Time-management strategies for working parents

I am sure you've heard the saying, “A mother's work is never done.” This is especially true for parents who continue working after they've had kids. Even after putting in a full day on the job, working parents still have a variety of things that have to be done. In fact, finishing up your day job usually means beginning work on a second wave of responsibilities.

If you're like me, your second job might include things like making dinner, cleaning up, bath time and helping with homework. Of course, the laundry that's been in the dryer for three days desperately needs to be put away. And the fact that you're out of bread and milk means that a trip to the store is in order. Despite the best effort of any working parent, it can be a daunting task to get everything done.

Giving Myself a Break

Although I can sometimes be a perfectionist, I try not to be too hard on myself. After all, my house is pretty clean, and the toys are & usually put away. I make dinner most nights and I love on my kids every chance I get. But, even though I seem to manage things quite well from an outsider's perspective, my internal judge feels otherwise. I've certainly experienced my share of “inadequate” feelings.

In fact, my mother called just the other day to see if I forgot to invite her to my daughter's birthday party. I panicked. I had completely forgotten the fact that my daughter's second birthday was only a few weeks away. I quickly scrambled to invite family and friends and hoped that the short notice wouldn't be too much of a problem. Even though I'm sure it will turn out fine, I decided then and there that I needed to become more organized when it comes to how I divvy up my time.

Asking an Expert for Help

To gain some perspective on how working parents can make the most of their situation, I reached out to author Laura Vanderkam for help. Laura is the author of “What the Most Successful People Do at Work,” “What the Most Successful People Do Before Breakfast,” “All The Money In The World,” and “168 Hours.” Her work has also appeared in USA Today, CBS MoneyWatch, The Wall Street Journal, Reader's Digest, Prevention, Fortune.com, and many other publications. In addition to being the mother of three small children, Laura writes about many topics including time management, financial planning, and a variety of workplace and career issues.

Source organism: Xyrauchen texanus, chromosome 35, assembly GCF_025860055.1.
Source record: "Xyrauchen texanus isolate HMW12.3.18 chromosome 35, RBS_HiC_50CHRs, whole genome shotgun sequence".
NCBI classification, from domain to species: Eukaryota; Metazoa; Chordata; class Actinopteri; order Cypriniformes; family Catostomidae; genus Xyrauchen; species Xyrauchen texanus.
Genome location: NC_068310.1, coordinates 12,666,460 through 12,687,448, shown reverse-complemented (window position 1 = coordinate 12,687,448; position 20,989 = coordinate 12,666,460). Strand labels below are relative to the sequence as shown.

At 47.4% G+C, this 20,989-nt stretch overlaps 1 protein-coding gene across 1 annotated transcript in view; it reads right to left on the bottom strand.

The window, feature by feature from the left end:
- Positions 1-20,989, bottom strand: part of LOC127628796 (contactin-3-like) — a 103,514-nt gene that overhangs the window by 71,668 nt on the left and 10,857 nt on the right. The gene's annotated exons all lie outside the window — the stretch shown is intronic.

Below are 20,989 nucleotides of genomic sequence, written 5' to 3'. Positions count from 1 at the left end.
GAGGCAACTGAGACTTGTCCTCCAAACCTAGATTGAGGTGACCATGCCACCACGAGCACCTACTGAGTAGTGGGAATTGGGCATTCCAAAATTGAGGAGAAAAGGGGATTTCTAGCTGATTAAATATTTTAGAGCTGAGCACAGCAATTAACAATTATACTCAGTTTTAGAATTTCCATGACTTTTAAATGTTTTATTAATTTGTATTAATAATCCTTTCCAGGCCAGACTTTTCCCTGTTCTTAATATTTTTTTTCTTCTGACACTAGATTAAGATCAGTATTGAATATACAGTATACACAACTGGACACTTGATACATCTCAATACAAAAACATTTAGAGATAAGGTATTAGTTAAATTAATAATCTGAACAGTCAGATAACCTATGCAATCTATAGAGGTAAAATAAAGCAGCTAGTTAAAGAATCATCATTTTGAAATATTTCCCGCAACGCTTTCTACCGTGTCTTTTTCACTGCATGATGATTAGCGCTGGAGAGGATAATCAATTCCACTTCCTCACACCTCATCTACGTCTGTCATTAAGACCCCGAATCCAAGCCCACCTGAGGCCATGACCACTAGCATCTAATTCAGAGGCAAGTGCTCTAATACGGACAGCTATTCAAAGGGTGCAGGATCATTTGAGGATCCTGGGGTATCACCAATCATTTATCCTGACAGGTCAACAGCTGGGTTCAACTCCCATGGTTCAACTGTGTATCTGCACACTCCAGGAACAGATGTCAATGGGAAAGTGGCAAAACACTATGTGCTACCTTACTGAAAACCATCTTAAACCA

Here is some of Laura's advice for fostering a healthy work-life balance, properly managing your time, and the coping with the benefits and drawbacks of being a working parent:

1. Keep a time log. Laura says that whenever people ask her for advice, she always suggests that they keep a time log in the same way that someone watching their diet might keep a food journal. “Write down how you're spending your time, as often as you remember, ideally for a week. You'll start to see patterns in how you use your time, and you may see that you're devoting lots of time to things that aren't important to you.” She also suggests questioning anything and everything that you've gotten in the habit of doing. “Does the house really need to be picked up each night? It will just get dirty again in the morning, and you'll never get that hour back.” In addition, Vanderkam also advocates taking a close look at your driving habits. “Maybe your kids can do fewer activities or you can organize more carpools. If you hate commuting, maybe you can negotiate to work from home on Wednesdays, so you never have to commute more than two days in a row,” says Vanderkam.

2. Don't multitask
. When asked about how to create a healthy work-life balance, Laura's advice made me completely rethink my current time-management strategy. “Don't multitask,” says Vanderkam. “When you're with your kids, enjoy your kids, rather than trying to sneak in an email here or there. Likewise, when you're focused on work, there's no point stewing over whether you should be doing something else. Once you've chosen to do something, do it the best you can.”

3. Choose a career that is flexible. Laura also recommends choosing flexible work hours when possible. In addition, she spelled out the virtues of working at home as a way to extract more value out of your working hours. “One study found that the ability to choose your hours (and work at home) makes it possible to work a lot more hours — like 50 percent more hours than you could working in an office at set times — without feeling work-life stress. I've found that's true for me. I generally work 45-50 hours a week, but I eat lunch with my kids almost every day, and can pop out of my office to celebrate milestones or just enjoy a snuggle,” says Vanderkam.

4. Working parents can “have it all.” It's just a matter of making the most of the time we have available, says Vanderkam. “If you define having it all as being able to build a rewarding career and a happy family, sure, you can have it all. Many people do. I think you can even have time for hobbies, exercise, and sleep in there as well.” She also stressed the importance of being confident in your decision to be a working parent. “Don't over-think it. Kids need time and money, and as a working parent, you're providing both,” says Vanderkam.